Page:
ACLU of Northern CA Seeks Government Accountability Regarding Federal ""No Fly"" List
FOR IMMEDIATE RELEASE
SAN FRANCISCO - The American Civil Liberties Union of Northern California today filed requests under the Freedom of Information Act and the Privacy Act seeking information about the government's "no fly list" and other government watch lists.
"We want to find out how a person's name gets on government watch lists like the 'no fly' list, and how a person can get her name off such lists," said Jayashri Srikantiah, a staff attorney with the ACLU of Northern California. "There should be public accountability as to government watch lists like the 'no fly' list."
The requests were filed on behalf of Jan Adams and Rebecca Gordon, who were told by airline agents that their names appeared on a "no fly" list at San Francisco International Airport . The requests were filed with the Transportation Security Agency, FBI headquarters in Washington, and the FBI office in San Francisco.
The requests also seek information on the number of names on the "no fly" list or other government watch lists, the number of times that individuals were incorrectly identified as being on such lists at San Francisco Airport and other airports across the country, and whether individuals are targeted for such lists based on First Amendment activities.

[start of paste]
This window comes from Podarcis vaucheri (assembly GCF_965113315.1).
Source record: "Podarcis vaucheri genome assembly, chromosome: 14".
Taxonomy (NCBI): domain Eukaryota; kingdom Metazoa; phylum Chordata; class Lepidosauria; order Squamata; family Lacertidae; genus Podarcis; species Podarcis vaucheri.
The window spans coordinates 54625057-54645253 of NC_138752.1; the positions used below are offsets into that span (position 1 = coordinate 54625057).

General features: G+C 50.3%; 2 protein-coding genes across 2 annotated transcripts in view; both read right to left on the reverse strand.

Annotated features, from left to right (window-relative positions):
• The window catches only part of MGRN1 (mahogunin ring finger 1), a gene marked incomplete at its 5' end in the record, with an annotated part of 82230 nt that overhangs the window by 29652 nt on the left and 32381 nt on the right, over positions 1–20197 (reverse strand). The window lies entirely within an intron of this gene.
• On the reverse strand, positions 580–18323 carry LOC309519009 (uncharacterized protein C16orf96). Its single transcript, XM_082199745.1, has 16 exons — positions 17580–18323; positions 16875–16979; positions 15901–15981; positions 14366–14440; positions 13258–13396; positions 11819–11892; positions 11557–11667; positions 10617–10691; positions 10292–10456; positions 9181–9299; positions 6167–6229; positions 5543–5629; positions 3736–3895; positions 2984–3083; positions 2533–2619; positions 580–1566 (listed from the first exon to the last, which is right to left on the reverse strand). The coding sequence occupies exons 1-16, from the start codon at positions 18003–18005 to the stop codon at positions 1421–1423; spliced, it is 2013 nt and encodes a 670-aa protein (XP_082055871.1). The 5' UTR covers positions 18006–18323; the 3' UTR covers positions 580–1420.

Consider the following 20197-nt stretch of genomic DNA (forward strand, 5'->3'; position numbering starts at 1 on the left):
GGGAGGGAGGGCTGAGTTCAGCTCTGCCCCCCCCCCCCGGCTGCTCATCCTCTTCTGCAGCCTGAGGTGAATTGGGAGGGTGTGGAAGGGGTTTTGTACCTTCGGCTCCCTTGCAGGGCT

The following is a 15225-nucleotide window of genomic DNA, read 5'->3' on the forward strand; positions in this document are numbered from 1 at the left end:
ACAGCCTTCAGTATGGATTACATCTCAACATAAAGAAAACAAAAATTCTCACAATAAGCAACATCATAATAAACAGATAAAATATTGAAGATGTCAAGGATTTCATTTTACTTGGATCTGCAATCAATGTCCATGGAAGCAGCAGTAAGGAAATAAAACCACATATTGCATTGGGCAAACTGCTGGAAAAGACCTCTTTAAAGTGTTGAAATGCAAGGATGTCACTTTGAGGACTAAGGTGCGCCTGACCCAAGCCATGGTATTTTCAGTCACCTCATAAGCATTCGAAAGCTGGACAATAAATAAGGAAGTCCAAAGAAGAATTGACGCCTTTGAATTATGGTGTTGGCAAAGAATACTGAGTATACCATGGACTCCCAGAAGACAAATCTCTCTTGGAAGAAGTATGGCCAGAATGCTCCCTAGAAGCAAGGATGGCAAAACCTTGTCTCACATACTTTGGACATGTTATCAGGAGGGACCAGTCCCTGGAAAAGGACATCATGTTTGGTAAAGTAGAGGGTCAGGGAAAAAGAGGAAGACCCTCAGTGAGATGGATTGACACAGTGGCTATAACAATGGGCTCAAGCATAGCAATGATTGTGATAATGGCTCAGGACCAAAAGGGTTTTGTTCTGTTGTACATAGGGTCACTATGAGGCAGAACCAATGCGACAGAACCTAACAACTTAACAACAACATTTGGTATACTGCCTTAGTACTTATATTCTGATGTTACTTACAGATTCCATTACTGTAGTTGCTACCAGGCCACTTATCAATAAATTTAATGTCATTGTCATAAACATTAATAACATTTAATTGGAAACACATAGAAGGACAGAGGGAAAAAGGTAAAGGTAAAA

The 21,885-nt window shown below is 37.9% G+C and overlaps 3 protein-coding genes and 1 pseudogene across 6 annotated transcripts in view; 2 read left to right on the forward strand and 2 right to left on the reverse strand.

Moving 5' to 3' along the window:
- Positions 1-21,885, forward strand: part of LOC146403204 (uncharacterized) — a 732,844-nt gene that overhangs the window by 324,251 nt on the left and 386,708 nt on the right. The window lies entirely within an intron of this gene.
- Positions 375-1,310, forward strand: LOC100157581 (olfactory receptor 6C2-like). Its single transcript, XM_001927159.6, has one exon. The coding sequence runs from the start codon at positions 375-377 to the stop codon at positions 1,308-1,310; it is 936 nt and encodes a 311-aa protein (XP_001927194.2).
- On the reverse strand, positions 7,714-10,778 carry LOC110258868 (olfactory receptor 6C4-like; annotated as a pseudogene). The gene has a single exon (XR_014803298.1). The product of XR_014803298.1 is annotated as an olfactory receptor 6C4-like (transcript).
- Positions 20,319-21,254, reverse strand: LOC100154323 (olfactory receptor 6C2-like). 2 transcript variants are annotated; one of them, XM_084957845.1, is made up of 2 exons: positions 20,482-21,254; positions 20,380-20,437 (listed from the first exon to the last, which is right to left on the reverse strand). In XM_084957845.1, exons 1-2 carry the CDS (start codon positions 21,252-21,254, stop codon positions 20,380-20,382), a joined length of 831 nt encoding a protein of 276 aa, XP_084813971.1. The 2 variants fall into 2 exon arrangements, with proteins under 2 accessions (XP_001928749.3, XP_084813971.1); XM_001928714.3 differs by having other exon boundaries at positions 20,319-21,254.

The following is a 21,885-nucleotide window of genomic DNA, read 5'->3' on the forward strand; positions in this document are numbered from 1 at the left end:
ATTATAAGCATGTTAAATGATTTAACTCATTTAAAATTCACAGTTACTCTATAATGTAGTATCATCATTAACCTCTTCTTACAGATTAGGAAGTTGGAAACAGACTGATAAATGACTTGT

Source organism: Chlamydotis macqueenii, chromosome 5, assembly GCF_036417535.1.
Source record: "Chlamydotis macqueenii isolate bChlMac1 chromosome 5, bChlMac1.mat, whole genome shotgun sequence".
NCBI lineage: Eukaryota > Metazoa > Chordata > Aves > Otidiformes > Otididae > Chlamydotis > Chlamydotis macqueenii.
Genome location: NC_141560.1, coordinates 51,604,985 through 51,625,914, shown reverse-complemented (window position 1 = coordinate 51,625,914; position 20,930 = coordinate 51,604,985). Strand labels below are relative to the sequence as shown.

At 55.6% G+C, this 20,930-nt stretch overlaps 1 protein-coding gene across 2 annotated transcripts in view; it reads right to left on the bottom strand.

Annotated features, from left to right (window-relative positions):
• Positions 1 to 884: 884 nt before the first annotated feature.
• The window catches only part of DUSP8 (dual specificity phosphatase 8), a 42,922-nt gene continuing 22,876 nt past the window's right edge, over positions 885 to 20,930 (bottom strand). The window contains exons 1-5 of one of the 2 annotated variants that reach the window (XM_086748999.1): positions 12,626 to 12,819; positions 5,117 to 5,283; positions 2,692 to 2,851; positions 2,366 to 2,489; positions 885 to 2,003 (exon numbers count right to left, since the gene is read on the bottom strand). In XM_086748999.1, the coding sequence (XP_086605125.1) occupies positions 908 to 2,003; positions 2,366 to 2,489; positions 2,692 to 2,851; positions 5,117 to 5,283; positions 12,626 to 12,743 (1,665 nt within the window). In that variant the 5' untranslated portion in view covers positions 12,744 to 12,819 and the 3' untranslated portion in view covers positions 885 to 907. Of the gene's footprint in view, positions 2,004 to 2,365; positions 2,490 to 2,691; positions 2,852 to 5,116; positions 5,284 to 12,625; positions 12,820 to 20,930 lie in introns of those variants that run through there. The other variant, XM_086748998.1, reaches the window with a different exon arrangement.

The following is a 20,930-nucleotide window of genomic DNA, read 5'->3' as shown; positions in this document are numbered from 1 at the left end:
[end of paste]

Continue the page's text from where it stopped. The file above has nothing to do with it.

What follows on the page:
Last month, in response to an ACLU query, officials at San Francisco Airport confirmed the existence of a "no-fly" list and that Adams and Gordon had been checked against a master "FBI list."
Adams and Gordon were stopped at the airport on August 7, 2002 when they checked in for an American Trans Air flight to Boston via Chicago. The agents who checked them in told them that their names appeared on a "no fly" list. San Francisco police arrived and informed Adams and Gordon that the police would have to check whether their names appeared on a "master list." Although they were eventually allowed to fly, their boarding passes were marked with a red "S," which subjected them to additional searches.
For more information about their stories, read the ACLU report "Caught in the Backlash," online at http://www.aclunc.org/911/backlash